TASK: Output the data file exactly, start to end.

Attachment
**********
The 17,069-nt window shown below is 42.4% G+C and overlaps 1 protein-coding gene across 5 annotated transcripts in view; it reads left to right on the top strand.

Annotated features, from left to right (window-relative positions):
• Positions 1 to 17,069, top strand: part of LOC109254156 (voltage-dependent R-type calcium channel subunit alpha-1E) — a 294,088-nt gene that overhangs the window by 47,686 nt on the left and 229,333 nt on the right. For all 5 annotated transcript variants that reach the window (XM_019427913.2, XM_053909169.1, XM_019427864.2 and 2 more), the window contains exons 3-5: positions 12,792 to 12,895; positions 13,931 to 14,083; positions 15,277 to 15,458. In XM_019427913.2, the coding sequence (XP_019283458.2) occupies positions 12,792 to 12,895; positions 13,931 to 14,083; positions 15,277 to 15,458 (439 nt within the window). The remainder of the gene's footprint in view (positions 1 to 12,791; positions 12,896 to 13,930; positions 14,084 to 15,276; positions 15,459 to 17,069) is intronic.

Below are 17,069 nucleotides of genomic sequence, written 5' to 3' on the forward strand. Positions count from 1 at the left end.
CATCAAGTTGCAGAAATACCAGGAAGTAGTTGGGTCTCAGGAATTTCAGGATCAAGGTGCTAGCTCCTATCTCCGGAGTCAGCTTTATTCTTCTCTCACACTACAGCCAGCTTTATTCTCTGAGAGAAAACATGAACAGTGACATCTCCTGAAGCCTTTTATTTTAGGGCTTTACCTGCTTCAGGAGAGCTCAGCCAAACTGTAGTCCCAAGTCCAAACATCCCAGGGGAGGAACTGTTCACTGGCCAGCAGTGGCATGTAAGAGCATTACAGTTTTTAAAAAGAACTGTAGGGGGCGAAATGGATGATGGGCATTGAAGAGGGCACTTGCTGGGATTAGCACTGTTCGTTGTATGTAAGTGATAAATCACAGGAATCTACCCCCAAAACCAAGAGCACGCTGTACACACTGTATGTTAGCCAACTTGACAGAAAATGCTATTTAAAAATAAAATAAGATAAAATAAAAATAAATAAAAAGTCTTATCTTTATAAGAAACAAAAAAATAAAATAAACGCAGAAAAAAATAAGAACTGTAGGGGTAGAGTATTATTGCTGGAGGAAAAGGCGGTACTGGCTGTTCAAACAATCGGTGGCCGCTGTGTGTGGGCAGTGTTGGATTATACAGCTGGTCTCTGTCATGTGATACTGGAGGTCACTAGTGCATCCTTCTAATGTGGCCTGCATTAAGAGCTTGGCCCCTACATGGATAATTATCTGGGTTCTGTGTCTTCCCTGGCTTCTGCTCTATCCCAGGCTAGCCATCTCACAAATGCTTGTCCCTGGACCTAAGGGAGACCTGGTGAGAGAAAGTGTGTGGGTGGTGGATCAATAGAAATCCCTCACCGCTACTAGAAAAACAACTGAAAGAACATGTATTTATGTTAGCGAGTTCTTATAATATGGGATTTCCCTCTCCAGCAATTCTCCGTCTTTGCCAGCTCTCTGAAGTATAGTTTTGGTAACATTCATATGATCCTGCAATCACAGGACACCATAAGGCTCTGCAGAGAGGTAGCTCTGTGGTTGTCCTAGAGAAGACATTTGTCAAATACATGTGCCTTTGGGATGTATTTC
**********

The 17,069-nt window shown below is 42.4% G+C and overlaps 1 protein-coding gene across 5 annotated transcripts in view; it reads left to right on the top strand.

Annotated features, from left to right (window-relative positions):
• Positions 1 to 17,069, top strand: part of LOC109254156 (voltage-dependent R-type calcium channel subunit alpha-1E) — a 294,088-nt gene that overhangs the window by 47,686 nt on the left and 229,333 nt on the right. For all 5 annotated transcript variants that reach the window (XM_019427913.2, XM_053909169.1, XM_019427864.2 and 2 more), the window contains exons 3-5: positions 12,792 to 12,895; positions 13,931 to 14,083; positions 15,277 to 15,458. In XM_019427913.2, the coding sequence (XP_019283458.2) occupies positions 12,792 to 12,895; positions 13,931 to 14,083; positions 15,277 to 15,458 (439 nt within the window). The remainder of the gene's footprint in view (positions 1 to 12,791; positions 12,896 to 13,930; positions 14,084 to 15,276; positions 15,459 to 17,069) is intronic.

Below are 17,069 nucleotides of genomic sequence, written 5' to 3' on the forward strand. Positions count from 1 at the left end.
CATCAAGTTGCAGAAATACCAGGAAGTAGTTGGGTCTCAGGAATTTCAGGATCAAGGTGCTAGCTCCTATCTCCGGAGTCAGCTTTATTCTTCTCTCACACTACAGCCAGCTTTATTCTCTGAGAGAAAACATGAACAGTGACATCTCCTGAAGCCTTTTATTTTAGGGCTTTACCTGCTTCAGGAGAGCTCAGCCAAACTGTAGTCCCAAGTCCAAACATCCCAGGGGAGGAACTGTTCACTGGCCAGCAGTGGCATGTAAGAGCATTACAGTTTTTAAAAAGAACTGTAGGGGGCGAAATGGATGATGGGCATTGAAGAGGGCACTTGCTGGGATTAGCACTGTTCGTTGTATGTAAGTGATAAATCACAGGAATCTACCCCCAAAACCAAGAGCACGCTGTACACACTGTATGTTAGCCAACTTGACAGAAAATGCTATTTAAAAATAAAATAAGATAAAATAAAAATAAATAAAAAGTCTTATCTTTATAAGAAACAAAAAAATAAAATAAACGCAGAAAAAAATAAGAACTGTAGGGGTAGAGTATTATTGCTGGAGGAAAAGGCGGTACTGGCTGTTCAAACAATCGGTGGCCGCTGTGTGTGGGCAGTGTTGGATTATACAGCTGGTCTCTGTCATGTGATACTGGAGGTCACTAGTGCATCCTTCTAATGTGGCCTGCATTAAGAGCTTGGCCCCTACATGGATAATTATCTGGGTTCTGTGTCTTCCCTGGCTTCTGCTCTATCCCAGGCTAGCCATCTCACAAATGCTTGTCCCTGGACCTAAGGGAGACCTGGTGAGAGAAAGTGTGTGGGTGGTGGATCAATAGAAATCCCTCACCGCTACTAGAAAAACAACTGAAAGAACATGTATTTATGTTAGCGAGTTCTTATAATATGGGATTTCCCTCTCCAGCAATTCTCCGTCTTTGCCAGCTCTCTGAAGTATAGTTTTGGTAACATTCATATGATCCTGCAATCACAGGACACCATAAGGCTCTGCAGAGAGGTAGCTCTGTGGTTGTCCTAGAGAAGACATTTGTCAAATACATGTGCCTTTGGGATGTATTTC